If you're in the market for a new car, this is a good time to be buying. There certainly aren't as many folks looking to buy cars as there were a year or two ago and that's making car manufacturers and dealers very eager to cut deals with buyers.
Amy Engebretson was looking for a small, fuel-efficient, safe and reliable car that would last a long time.
The first stop in her exploration of the market was at Walser Toyota/Scion in Bloomington.
"I feel like I should be able to get a real good, nice car for really cheap," Engebretson said.
With automakers in bankruptcy, dealers closing and sales in the tank, buyers like Engebretson are in the driver's seat. In Minnesota, new vehicle sales through the end of April were down about 40 percent, compared with the same period last year.
At Walser, Engebretson looked at some Yaris subcompacts, but they were a bit more than she was thinking about spending.
"I'm thinking like $10,000," Engebretson said. "But what they're trying to sell me is around $12,000 or $13,000. "So, I guess that's reasonable."
Historically, "reasonable" has not been how many car buyers would describe the initial prices dealers quoted them on cars.
Sergey Gayl also likes the prices he's been seeing in his eight-month search for a new car. His current car, a 1997 Pontiac Bonneville, has served him well.
"Look at my car it has 170,000 miles on it," he said. "And it's rusted, It is dying."
At a dealership in Burnsville, Gayl was checking out a Nissan Versa. It gets 34 miles per gallon on the highway. Gayl could get a new Versa with an automatic transmission and air conditioning for about $12,500.
"It's a good, good price," he said.
But he didn't buy it or any other car so far.
Gayl is a computer programmer and he's working on a contract basis right now. He's waiting to see what contract he lands next before he decides if he needs to squeeze some more life out that Bonneville or can buy a new car.
Consumers have never been so skittish about buying cars said Kader Aelouardighi. He's been selling cars for Walser Nissan for six years now. He said people weigh car purchases very carefully now.
"People used to buy with emotion most of the time," Aelouardighi said. "But now they are thinking about their budget because that's the most important thing."
But Aelouardighi figures many people are unduly anxious about the economy. He said some people who could buy cars are passing up some of the best car deals in years, and that's keeping the auto industry and economy from getting going.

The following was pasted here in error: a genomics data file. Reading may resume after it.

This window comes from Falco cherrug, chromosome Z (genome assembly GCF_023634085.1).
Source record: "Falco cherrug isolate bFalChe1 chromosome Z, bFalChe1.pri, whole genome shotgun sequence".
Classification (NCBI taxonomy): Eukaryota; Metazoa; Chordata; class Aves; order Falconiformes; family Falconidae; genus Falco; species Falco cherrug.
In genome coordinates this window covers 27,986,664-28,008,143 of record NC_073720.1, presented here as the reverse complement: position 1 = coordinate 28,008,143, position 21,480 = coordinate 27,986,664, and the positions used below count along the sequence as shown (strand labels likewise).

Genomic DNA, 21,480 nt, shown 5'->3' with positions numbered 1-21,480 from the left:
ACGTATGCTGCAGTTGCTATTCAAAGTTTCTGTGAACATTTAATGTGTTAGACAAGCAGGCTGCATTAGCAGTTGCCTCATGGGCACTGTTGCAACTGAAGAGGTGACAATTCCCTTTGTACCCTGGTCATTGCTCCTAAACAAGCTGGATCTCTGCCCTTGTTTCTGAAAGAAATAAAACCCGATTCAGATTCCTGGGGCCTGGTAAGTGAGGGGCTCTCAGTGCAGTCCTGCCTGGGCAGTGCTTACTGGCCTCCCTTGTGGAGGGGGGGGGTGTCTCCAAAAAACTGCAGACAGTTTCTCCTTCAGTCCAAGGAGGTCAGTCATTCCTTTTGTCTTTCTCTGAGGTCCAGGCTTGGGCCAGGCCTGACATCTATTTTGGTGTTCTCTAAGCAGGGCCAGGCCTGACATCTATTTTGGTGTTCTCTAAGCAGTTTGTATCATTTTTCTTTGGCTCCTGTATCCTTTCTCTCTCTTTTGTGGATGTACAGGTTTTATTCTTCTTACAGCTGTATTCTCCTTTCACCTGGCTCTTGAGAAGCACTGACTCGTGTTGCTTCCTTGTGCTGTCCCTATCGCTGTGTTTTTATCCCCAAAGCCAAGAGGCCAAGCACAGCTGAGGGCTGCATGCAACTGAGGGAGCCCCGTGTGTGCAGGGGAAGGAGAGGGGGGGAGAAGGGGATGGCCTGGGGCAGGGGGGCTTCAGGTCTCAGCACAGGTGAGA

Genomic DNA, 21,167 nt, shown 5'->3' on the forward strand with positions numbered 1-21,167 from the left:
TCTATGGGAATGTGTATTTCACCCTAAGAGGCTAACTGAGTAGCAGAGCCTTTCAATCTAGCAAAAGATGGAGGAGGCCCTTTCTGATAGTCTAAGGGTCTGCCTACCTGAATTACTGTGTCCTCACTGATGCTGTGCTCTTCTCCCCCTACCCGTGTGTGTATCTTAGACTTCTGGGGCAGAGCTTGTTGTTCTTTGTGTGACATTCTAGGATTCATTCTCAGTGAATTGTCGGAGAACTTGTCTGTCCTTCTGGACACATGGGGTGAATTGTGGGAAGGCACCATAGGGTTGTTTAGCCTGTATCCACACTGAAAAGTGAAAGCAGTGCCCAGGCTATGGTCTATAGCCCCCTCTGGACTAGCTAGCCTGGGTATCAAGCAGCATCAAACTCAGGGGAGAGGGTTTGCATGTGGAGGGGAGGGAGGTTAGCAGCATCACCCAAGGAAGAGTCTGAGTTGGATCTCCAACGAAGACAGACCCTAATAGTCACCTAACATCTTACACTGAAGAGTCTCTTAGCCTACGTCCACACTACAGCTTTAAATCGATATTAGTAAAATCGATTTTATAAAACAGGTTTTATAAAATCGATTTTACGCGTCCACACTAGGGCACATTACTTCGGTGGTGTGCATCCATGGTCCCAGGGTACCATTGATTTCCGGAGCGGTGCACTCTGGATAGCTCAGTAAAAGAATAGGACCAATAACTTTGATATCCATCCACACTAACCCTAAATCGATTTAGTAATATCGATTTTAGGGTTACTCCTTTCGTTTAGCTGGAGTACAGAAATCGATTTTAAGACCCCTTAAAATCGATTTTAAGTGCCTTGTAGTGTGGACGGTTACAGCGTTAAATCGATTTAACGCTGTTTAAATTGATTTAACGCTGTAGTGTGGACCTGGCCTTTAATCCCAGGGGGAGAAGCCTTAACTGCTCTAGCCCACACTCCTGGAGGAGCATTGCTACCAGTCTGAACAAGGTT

"No matter what, they're going to get a good deal right now," Aelouardighi said. "It's a buyer's market. They are cheaper now, the cars. A lot of manufacturers are giving a lot rebates and discounts, just to make the economy go again."
Even in a buyer's market, Jeff Bartlett of Consumer Reports said consumers should stick to sound buying strategies. Bartlett said the most highly-touted deals may not be on the vehicles that best fit your needs.
"Put all the advertising aside and do your research," Bartlett said. "See what has a low cost of ownership, great safety, great reliability, good test scores. Then from that narrow list, start to see what deals are available."
Bartlett said you should be able to find a good deal on just about every model.
"Car shoppers today can find themselves driving away with a better deal than they could have gotten a year, two years ago," he says. "The desperation from dealers really puts the consumers in the driver's seat."
That's how Amy Engebretson certainly felt. She had been thinking about buying a car a year or two old, but the price on a 2009 Yaris at Walser was too good to pass up. It was a demo model that had about 40 miles on it.
"I paid $12,999 for it," she said. "I feel like I got a good deal [on a] very reliable car that I liked. And it wasn't too expensive."
The continuing problem for car dealers though is that there are far too few buyers like Engrebretson for their cars, trucks and vans. But that is producing enticing deals for those much-coveted consumers in the market for new vehicles.